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On September 30, 2015, Charli Mills (@Charli_Mills) prompted us thus:
In 99 words (no more, no less) write a story about returning home.
Here is what I came up with:
A New Credential
With summer’s recent springing, I applied for a new credential: MMA media.
Bellator MMA rekindled the fire of fight fans, fanning the flames of their burning curiosities, when Scott Coker, CEO, introduced Dynamite 1, an event pitting four light heavyweights in a tournament style format. The fuse was lit on Spike TV, and fans’ enthusiasm exploded when they witnessed Phil “Mr. Wonderful” Davis (15-3 1NC) reinvigorate MMA’s Wild West. Even with a lengthy list of rules and regulations restraining the no holds barred aspect of a remembered tournament, last seen at UFC 8, on February 16, 1996, the intrigue meter tilted in a steep incline with the thought of an athlete preparing mentally for battle not only once, but twice. Davis appeared as a special guest on Submission Radio, episode 67, and recalled the most difficult aspect of fighting in a tournament, ensuring the next match isn’t a dud.
Bobby Razak, a mastermind of visually enlightening and encouraging appreciation for mixed martial arts, continually attempts to close the gap between MMA and mainstream with cinematic sensations that stand the test of time. Compared to sports with historic folklore, MMA boasts a youthful glow amidst a twenty-two year campaign, which allows its present tense to remain riddled with icons who outline the sport’s progression-from grassroots to main stages. After his spectacular performance against Roy “Big Country” Nelson (21-12) at UFC Fight Night Japan: Barnett vs. Nelson, Josh “The WarMaster” Barnett (34-7) unearthed his MMA time capsule to log his recent victory, dated September 26, 2015. Right next to this recent addition, Barnett’s monologue in History of MMA (2012), a series produced by Razak, toned where he originated in MMA and the direction of his final destination.
Jon Ferguson (1-2), co-host of Jon and Mike’s MMA Corner, produces a podcast on a weekly basis with his partner, Mike Ryan, swinging open a cage’s door for everyone. The introduction sets the tone for the show. Beginning in his own corner, Jon motions for us to cross the threshold,
“Welcome one and all to Jon and Mike’s MMA Corner.”
Mike, Jon’s cornerman, meets Jon where he awaits action to begin and supports the greeting with great advice. He’s aware that, and wants to share with you before the round’s intermission concludes, the show is,
“MMA from a different angle.”
Jon models the pulse of the show by feeding the horses of others’ carts first, so they will suffer fewer bumps; all in the hopes of further strengthening scaffolds that promote and develop the sport,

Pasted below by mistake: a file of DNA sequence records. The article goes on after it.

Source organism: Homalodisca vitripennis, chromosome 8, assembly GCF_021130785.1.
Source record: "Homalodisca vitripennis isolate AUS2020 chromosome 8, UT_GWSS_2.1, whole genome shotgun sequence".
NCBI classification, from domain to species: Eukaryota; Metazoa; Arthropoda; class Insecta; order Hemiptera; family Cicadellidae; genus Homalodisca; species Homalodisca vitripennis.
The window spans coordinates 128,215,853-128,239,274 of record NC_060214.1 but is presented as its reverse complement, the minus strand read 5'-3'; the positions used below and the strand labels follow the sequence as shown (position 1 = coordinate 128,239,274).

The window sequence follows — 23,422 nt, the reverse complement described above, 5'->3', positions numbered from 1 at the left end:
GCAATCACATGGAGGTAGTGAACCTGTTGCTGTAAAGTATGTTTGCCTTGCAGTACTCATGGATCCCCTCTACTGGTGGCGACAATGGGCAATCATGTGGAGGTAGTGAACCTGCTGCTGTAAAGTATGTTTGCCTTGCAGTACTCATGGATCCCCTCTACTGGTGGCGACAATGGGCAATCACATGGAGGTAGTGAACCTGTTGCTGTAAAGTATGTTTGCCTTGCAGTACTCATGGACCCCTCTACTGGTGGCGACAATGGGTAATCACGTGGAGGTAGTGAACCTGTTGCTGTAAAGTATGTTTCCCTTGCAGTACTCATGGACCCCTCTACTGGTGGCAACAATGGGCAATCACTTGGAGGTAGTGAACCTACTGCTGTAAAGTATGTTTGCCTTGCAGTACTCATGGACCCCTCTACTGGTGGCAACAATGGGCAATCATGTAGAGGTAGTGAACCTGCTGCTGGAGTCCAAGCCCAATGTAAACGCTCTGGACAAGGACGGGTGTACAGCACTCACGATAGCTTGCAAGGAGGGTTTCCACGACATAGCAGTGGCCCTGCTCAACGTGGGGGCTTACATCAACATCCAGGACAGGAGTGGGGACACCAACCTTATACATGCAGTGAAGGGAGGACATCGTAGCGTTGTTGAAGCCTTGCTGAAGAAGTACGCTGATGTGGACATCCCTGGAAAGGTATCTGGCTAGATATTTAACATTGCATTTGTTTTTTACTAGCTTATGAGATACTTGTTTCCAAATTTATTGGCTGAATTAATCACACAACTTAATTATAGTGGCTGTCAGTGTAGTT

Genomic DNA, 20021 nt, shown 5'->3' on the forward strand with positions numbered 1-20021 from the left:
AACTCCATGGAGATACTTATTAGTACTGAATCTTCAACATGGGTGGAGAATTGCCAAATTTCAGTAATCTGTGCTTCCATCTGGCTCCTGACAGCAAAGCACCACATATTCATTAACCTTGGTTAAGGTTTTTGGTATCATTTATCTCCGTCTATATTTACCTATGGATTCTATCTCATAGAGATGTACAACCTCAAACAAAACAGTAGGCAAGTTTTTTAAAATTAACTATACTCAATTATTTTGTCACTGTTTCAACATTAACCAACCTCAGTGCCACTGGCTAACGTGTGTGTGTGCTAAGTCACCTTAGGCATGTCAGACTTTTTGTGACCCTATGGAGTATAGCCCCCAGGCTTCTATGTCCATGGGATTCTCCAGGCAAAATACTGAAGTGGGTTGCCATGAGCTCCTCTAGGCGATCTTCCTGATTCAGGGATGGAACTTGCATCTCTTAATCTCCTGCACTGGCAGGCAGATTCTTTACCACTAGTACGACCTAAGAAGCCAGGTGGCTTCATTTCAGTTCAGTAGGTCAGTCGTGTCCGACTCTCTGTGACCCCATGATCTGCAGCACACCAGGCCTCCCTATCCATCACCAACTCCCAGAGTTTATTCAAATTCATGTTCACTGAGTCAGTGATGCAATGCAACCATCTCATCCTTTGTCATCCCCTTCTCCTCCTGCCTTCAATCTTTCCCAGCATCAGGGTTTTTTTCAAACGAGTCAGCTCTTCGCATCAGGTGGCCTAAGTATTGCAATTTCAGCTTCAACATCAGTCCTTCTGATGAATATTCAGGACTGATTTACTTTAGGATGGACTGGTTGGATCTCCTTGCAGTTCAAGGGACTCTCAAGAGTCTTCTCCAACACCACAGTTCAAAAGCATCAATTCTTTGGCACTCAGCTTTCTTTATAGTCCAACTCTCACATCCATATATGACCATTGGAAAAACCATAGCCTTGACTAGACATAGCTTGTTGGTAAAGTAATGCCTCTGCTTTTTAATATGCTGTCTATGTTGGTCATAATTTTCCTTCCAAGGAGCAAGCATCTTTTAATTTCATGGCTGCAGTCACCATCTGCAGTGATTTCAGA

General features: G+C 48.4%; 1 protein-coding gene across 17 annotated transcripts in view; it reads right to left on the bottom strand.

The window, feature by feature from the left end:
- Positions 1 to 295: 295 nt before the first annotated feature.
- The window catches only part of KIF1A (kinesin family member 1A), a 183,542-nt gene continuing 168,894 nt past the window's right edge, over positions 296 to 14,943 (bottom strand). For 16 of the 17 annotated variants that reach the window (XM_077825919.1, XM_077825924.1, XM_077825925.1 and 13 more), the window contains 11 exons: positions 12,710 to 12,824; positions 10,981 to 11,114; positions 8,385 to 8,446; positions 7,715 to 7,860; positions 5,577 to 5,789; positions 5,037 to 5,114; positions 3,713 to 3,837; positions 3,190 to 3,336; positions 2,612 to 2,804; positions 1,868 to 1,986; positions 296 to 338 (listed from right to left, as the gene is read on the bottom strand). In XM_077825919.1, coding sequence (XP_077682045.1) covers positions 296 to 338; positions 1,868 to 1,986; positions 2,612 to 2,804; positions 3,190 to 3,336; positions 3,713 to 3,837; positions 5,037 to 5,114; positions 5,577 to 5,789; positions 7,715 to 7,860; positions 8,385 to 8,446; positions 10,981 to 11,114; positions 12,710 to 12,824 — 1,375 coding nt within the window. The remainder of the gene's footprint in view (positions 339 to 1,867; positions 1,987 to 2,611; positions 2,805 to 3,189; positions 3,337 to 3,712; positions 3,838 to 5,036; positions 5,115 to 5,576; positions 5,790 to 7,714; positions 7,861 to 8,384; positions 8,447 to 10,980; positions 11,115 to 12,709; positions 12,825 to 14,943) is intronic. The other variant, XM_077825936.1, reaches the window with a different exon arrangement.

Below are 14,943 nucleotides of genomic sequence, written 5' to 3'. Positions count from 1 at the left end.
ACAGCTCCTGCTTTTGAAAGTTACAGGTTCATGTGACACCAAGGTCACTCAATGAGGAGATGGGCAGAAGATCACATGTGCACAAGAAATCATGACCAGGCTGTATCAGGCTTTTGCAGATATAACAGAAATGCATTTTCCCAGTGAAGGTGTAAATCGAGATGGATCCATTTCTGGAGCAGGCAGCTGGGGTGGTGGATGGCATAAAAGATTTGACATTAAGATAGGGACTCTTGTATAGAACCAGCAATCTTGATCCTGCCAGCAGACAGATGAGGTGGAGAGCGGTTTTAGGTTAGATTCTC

“And before we kick off with our usual saga of laughter and serious professionalism, we’re going to start by asking you all to jump onto Facebook, and Twitter, the lot really, and give some of our esteemed colleagues a follow. Because their hard work not only helps us and yourselves, it really just helps MMA grow.”
With all the support Jon and Mike have mustered up for their circuits of guests: listeners, competitors, or otherwise, it’s time for us to attend their corner, as Mike will be wrapping Jon’s hands and extending his rounds while Jon is contracted for battle at Lion Fighting Championships (LFC) on September 27, 2015.
According to Merriam-Webster, a disability is defined as:
“a lack of adequate power, strength, or physical or mental ability; incapacity.”
In the case of John (JP) “The Warrior” Gillespie, he has been shooting-in to takedown the essence of this definition since birth. Born with cerebral palsy, a condition marked by impaired muscle coordination caused by damage to the brain before or at birth, Gillespie would be the first one to weigh-in on this matter, expressing: Anything is possible. Exceeding everyone’s expectations, aside from himself and loved ones, Gillespie will create a reality for his dreams by stepping into a steel cage to fight for a title, the Prime Fight Series (Prime FS) Fighting for Autism Championship. On October 3, 2015 at Prime Fight Series V: Breakout, the click of the cage behind Gillespie will be the pinch to prove he’s truly awake when he battles David Steffan, similarly affected by cerebral palsy, at The Martial Arts Center St. Louis in Affton, Missouri.
A cagefight consists of combatants squaring off in the center of an enclosure, face-to-face, toe-to-toe, with nowhere to hide. In episode 84 of Cage Side Submission Radio (CSSR), Lex Ludlow (AM 3-2), an amateur fighter who trains out of Revolution Academy in Levittown, PA, appeared as a guest to discuss a fight he encountered against an opponent who lurked far beyond the borders of any fencing, a stalker named Eric Meadows.
For ten dollars, not including, popcorn, soda, and arcade games, moviegoers detach from reality, euphorically seated in rows with torn ticket stubs pocketed. For the same cost, MMA fans can purchase a one-month subscription to the UFC’s membership site: UFC Fight Pass, a destination to bear witness to a talent pool bubbling to the surface of MMA’s ranks. On September 19, 2015, Trey Ogden (2-0) will make his Titan Fighting Championships (Titan FC) debut at Titan 35: Healy vs. Hawn, and he is intent on not playing the role of an extra. Ogden visited Jon and Mike’s MMA Corner as a special guest, and he declared any money deposited at the movies should not gain interest when it comes to any investment as an up-and-coming mixed martial artist.